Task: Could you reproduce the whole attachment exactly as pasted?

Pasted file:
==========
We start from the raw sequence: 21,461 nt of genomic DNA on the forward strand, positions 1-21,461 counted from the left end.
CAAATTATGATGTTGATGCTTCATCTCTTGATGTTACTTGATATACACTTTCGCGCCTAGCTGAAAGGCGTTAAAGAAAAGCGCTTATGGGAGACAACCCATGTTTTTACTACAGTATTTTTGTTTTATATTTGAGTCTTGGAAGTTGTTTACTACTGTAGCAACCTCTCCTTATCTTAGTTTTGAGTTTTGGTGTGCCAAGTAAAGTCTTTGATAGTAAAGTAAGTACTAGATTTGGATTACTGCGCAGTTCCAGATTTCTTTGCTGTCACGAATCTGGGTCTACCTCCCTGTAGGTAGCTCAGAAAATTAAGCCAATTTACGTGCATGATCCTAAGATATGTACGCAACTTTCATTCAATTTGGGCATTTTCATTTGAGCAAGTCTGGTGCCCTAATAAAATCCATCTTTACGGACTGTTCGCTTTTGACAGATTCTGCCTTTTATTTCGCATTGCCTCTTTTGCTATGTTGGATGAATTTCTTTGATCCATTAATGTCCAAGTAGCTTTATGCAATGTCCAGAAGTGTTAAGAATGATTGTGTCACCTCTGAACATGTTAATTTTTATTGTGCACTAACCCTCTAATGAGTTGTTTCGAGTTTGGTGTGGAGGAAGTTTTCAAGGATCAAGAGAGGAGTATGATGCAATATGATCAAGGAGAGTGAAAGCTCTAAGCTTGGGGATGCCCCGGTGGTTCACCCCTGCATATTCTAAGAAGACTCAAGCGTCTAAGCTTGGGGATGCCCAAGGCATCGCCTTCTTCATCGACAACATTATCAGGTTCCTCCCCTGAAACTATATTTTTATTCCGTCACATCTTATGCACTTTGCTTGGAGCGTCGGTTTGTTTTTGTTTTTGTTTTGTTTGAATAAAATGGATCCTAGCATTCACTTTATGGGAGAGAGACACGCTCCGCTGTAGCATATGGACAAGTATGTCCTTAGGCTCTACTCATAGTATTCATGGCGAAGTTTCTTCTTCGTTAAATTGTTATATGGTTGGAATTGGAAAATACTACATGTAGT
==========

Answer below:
We start from the raw sequence: 21,461 nt of genomic DNA on the forward strand, positions 1-21,461 counted from the left end.
CAAATTATGATGTTGATGCTTCATCTCTTGATGTTACTTGATATACACTTTCGCGCCTAGCTGAAAGGCGTTAAAGAAAAGCGCTTATGGGAGACAACCCATGTTTTTACTACAGTATTTTTGTTTTATATTTGAGTCTTGGAAGTTGTTTACTACTGTAGCAACCTCTCCTTATCTTAGTTTTGAGTTTTGGTGTGCCAAGTAAAGTCTTTGATAGTAAAGTAAGTACTAGATTTGGATTACTGCGCAGTTCCAGATTTCTTTGCTGTCACGAATCTGGGTCTACCTCCCTGTAGGTAGCTCAGAAAATTAAGCCAATTTACGTGCATGATCCTAAGATATGTACGCAACTTTCATTCAATTTGGGCATTTTCATTTGAGCAAGTCTGGTGCCCTAATAAAATCCATCTTTACGGACTGTTCGCTTTTGACAGATTCTGCCTTTTATTTCGCATTGCCTCTTTTGCTATGTTGGATGAATTTCTTTGATCCATTAATGTCCAAGTAGCTTTATGCAATGTCCAGAAGTGTTAAGAATGATTGTGTCACCTCTGAACATGTTAATTTTTATTGTGCACTAACCCTCTAATGAGTTGTTTCGAGTTTGGTGTGGAGGAAGTTTTCAAGGATCAAGAGAGGAGTATGATGCAATATGATCAAGGAGAGTGAAAGCTCTAAGCTTGGGGATGCCCCGGTGGTTCACCCCTGCATATTCTAAGAAGACTCAAGCGTCTAAGCTTGGGGATGCCCAAGGCATCGCCTTCTTCATCGACAACATTATCAGGTTCCTCCCCTGAAACTATATTTTTATTCCGTCACATCTTATGCACTTTGCTTGGAGCGTCGGTTTGTTTTTGTTTTTGTTTTGTTTGAATAAAATGGATCCTAGCATTCACTTTATGGGAGAGAGACACGCTCCGCTGTAGCATATGGACAAGTATGTCCTTAGGCTCTACTCATAGTATTCATGGCGAAGTTTCTTCTTCGTTAAATTGTTATATGGTTGGAATTGGAAAATACTACATGTAGT